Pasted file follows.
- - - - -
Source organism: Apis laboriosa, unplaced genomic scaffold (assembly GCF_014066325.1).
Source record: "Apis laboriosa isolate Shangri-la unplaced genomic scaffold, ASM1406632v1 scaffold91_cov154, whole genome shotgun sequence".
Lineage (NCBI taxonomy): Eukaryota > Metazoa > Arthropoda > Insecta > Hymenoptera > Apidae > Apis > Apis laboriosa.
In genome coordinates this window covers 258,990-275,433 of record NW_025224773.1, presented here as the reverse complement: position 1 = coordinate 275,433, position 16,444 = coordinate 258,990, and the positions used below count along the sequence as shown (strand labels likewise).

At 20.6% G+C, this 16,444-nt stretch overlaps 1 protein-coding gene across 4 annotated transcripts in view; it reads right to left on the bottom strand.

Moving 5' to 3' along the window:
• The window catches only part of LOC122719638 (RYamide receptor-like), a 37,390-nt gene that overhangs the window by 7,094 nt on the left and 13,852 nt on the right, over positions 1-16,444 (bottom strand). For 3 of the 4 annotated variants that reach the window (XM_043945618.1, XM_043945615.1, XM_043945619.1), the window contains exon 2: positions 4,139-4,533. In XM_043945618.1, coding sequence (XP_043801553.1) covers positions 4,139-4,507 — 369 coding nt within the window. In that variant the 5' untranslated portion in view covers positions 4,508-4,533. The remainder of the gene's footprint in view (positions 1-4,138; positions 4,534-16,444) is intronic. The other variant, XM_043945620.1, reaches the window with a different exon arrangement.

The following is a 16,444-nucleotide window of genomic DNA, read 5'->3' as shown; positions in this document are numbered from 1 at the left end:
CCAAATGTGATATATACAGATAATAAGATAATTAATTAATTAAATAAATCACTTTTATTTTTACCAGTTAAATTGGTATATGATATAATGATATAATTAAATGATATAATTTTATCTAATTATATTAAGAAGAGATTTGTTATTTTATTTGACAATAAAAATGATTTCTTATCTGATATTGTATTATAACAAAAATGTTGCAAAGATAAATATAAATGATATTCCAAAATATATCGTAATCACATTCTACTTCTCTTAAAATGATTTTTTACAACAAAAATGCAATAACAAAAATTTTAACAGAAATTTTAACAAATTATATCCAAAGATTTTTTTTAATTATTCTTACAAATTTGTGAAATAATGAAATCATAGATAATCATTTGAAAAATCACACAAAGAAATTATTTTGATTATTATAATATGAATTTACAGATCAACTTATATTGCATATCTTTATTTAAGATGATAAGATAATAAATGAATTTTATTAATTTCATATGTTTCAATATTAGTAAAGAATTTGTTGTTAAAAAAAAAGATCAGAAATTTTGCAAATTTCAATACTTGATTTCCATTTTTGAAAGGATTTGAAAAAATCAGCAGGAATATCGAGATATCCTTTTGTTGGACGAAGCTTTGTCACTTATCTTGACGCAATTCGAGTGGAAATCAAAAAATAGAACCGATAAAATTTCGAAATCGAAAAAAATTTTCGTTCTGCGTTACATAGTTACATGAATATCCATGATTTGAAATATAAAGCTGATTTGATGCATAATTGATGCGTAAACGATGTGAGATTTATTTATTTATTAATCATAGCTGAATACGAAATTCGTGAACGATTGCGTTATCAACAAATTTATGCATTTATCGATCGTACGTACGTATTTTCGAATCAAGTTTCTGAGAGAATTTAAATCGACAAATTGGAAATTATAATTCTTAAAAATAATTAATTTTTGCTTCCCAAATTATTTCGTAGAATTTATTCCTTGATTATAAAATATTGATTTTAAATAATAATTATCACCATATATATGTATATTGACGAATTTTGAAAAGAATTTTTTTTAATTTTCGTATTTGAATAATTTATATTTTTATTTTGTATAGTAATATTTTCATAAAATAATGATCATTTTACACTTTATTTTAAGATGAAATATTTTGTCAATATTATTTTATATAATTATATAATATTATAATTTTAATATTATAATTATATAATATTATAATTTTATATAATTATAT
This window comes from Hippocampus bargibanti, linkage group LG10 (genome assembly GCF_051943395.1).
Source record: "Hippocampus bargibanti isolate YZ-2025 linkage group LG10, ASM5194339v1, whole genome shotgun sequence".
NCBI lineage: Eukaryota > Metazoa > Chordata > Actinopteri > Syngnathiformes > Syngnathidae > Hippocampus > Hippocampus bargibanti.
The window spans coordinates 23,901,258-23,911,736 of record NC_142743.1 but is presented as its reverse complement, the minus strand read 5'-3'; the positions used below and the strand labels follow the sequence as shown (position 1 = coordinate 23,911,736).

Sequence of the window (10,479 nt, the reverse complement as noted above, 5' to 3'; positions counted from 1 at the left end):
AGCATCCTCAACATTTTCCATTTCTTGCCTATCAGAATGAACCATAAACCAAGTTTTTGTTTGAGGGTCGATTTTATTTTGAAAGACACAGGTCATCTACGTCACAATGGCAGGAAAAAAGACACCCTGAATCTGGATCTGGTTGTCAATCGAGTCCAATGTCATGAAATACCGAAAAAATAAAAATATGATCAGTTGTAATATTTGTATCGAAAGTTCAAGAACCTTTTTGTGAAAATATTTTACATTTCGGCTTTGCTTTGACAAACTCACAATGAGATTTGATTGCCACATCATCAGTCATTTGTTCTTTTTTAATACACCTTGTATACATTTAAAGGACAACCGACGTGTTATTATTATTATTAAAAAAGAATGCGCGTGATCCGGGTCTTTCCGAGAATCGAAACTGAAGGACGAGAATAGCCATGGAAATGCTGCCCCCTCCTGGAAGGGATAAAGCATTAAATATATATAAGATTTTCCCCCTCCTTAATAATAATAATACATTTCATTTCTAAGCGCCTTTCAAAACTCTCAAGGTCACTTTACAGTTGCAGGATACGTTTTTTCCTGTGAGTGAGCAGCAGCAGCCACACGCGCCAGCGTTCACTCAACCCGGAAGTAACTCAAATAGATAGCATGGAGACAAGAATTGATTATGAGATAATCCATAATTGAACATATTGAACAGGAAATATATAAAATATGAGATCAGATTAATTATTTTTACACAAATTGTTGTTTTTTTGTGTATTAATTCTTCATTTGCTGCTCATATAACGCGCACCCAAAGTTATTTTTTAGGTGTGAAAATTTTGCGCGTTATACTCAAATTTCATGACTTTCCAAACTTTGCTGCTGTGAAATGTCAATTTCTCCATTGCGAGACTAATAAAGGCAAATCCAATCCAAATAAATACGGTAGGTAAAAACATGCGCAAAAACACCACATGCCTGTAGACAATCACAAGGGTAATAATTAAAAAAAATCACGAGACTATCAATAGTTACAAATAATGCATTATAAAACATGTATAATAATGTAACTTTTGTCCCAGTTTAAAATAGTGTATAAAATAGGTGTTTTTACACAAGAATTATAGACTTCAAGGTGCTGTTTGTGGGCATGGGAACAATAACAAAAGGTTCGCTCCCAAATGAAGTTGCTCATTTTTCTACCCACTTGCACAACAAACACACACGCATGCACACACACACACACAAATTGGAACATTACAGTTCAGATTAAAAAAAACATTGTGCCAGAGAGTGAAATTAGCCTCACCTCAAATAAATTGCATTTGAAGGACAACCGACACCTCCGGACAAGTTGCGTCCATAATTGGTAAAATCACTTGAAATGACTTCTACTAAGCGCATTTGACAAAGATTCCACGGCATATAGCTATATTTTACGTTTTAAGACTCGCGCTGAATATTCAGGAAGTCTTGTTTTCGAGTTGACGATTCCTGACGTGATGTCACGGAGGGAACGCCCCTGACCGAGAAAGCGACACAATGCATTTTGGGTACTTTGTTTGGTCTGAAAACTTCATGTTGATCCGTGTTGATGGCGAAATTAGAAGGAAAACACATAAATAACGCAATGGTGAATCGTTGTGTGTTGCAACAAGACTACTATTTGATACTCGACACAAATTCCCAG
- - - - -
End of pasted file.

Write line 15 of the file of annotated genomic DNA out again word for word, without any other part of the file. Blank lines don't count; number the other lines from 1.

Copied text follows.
AGCATCCTCAACATTTTCCATTTCTTGCCTATCAGAATGAACCATAAACCAAGTTTTTGTTTGAGGGTCGATTTTATTTTGAAAGACACAGGTCATCTACGTCACAATGGCAGGAAAAAAGACACCCTGAATCTGGATCTGGTTGTCAATCGAGTCCAATGTCATGAAATACCGAAAAAATAAAAATATGATCAGTTGTAATATTTGTATCGAAAGTTCAAGAACCTTTTTGTGAAAATATTTTACATTTCGGCTTTGCTTTGACAAACTCACAATGAGATTTGATTGCCACATCATCAGTCATTTGTTCTTTTTTAATACACCTTGTATACATTTAAAGGACAACCGACGTGTTATTATTATTATTAAAAAAGAATGCGCGTGATCCGGGTCTTTCCGAGAATCGAAACTGAAGGACGAGAATAGCCATGGAAATGCTGCCCCCTCCTGGAAGGGATAAAGCATTAAATATATATAAGATTTTCCCCCTCCTTAATAATAATAATACATTTCATTTCTAAGCGCCTTTCAAAACTCTCAAGGTCACTTTACAGTTGCAGGATACGTTTTTTCCTGTGAGTGAGCAGCAGCAGCCACACGCGCCAGCGTTCACTCAACCCGGAAGTAACTCAAATAGATAGCATGGAGACAAGAATTGATTATGAGATAATCCATAATTGAACATATTGAACAGGAAATATATAAAATATGAGATCAGATTAATTATTTTTACACAAATTGTTGTTTTTTTGTGTATTAATTCTTCATTTGCTGCTCATATAACGCGCACCCAAAGTTATTTTTTAGGTGTGAAAATTTTGCGCGTTATACTCAAATTTCATGACTTTCCAAACTTTGCTGCTGTGAAATGTCAATTTCTCCATTGCGAGACTAATAAAGGCAAATCCAATCCAAATAAATACGGTAGGTAAAAACATGCGCAAAAACACCACATGCCTGTAGACAATCACAAGGGTAATAATTAAAAAAAATCACGAGACTATCAATAGTTACAAATAATGCATTATAAAACATGTATAATAATGTAACTTTTGTCCCAGTTTAAAATAGTGTATAAAATAGGTGTTTTTACACAAGAATTATAGACTTCAAGGTGCTGTTTGTGGGCATGGGAACAATAACAAAAGGTTCGCTCCCAAATGAAGTTGCTCATTTTTCTACCCACTTGCACAACAAACACACACGCATGCACACACACACACACAAATTGGAACATTACAGTTCAGATTAAAAAAAACATTGTGCCAGAGAGTGAAATTAGCCTCACCTCAAATAAATTGCATTTGAAGGACAACCGACACCTCCGGACAAGTTGCGTCCATAATTGGTAAAATCACTTGAAATGACTTCTACTAAGCGCATTTGACAAAGATTCCACGGCATATAGCTATATTTTACGTTTTAAGACTCGCGCTGAATATTCAGGAAGTCTTGTTTTCGAGTTGACGATTCCTGACGTGATGTCACGGAGGGAACGCCCCTGACCGAGAAAGCGACACAATGCATTTTGGGTACTTTGTTTGGTCTGAAAACTTCATGTTGATCCGTGTTGATGGCGAAATTAGAAGGAAAACACATAAATAACGCAATGGTGAATCGTTGTGTGTTGCAACAAGACTACTATTTGATACTCGACACAAATTCCCAG